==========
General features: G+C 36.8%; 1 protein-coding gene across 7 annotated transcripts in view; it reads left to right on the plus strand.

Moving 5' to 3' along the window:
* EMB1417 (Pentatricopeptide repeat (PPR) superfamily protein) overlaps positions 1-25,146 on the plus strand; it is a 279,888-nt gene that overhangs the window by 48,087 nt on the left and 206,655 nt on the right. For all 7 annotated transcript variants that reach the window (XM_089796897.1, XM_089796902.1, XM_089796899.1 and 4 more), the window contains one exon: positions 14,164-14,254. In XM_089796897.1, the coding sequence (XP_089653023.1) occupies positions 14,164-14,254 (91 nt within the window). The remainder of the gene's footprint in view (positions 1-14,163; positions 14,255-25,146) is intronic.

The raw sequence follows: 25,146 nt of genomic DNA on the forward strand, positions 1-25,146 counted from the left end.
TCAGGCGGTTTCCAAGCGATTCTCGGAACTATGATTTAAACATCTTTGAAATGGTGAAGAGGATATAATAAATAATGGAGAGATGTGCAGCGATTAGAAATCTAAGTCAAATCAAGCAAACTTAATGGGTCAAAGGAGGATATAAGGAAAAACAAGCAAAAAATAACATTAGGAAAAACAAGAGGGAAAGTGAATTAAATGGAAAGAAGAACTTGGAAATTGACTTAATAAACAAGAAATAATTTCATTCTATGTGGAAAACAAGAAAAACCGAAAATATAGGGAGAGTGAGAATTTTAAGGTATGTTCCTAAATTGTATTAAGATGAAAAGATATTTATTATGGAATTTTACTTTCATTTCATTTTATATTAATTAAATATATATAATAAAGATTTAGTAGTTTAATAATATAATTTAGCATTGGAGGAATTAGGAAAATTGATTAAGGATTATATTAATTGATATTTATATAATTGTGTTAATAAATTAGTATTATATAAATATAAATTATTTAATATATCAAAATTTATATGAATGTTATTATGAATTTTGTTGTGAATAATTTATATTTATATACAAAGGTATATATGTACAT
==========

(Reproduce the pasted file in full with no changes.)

General features: G+C 36.8%; 1 protein-coding gene across 7 annotated transcripts in view; it reads left to right on the plus strand.

Moving 5' to 3' along the window:
* EMB1417 (Pentatricopeptide repeat (PPR) superfamily protein) overlaps positions 1-25,146 on the plus strand; it is a 279,888-nt gene that overhangs the window by 48,087 nt on the left and 206,655 nt on the right. For all 7 annotated transcript variants that reach the window (XM_089796897.1, XM_089796902.1, XM_089796899.1 and 4 more), the window contains one exon: positions 14,164-14,254. In XM_089796897.1, the coding sequence (XP_089653023.1) occupies positions 14,164-14,254 (91 nt within the window). The remainder of the gene's footprint in view (positions 1-14,163; positions 14,255-25,146) is intronic.

The raw sequence follows: 25,146 nt of genomic DNA on the forward strand, positions 1-25,146 counted from the left end.
TCAGGCGGTTTCCAAGCGATTCTCGGAACTATGATTTAAACATCTTTGAAATGGTGAAGAGGATATAATAAATAATGGAGAGATGTGCAGCGATTAGAAATCTAAGTCAAATCAAGCAAACTTAATGGGTCAAAGGAGGATATAAGGAAAAACAAGCAAAAAATAACATTAGGAAAAACAAGAGGGAAAGTGAATTAAATGGAAAGAAGAACTTGGAAATTGACTTAATAAACAAGAAATAATTTCATTCTATGTGGAAAACAAGAAAAACCGAAAATATAGGGAGAGTGAGAATTTTAAGGTATGTTCCTAAATTGTATTAAGATGAAAAGATATTTATTATGGAATTTTACTTTCATTTCATTTTATATTAATTAAATATATATAATAAAGATTTAGTAGTTTAATAATATAATTTAGCATTGGAGGAATTAGGAAAATTGATTAAGGATTATATTAATTGATATTTATATAATTGTGTTAATAAATTAGTATTATATAAATATAAATTATTTAATATATCAAAATTTATATGAATGTTATTATGAATTTTGTTGTGAATAATTTATATTTATATACAAAGGTATATATGTACAT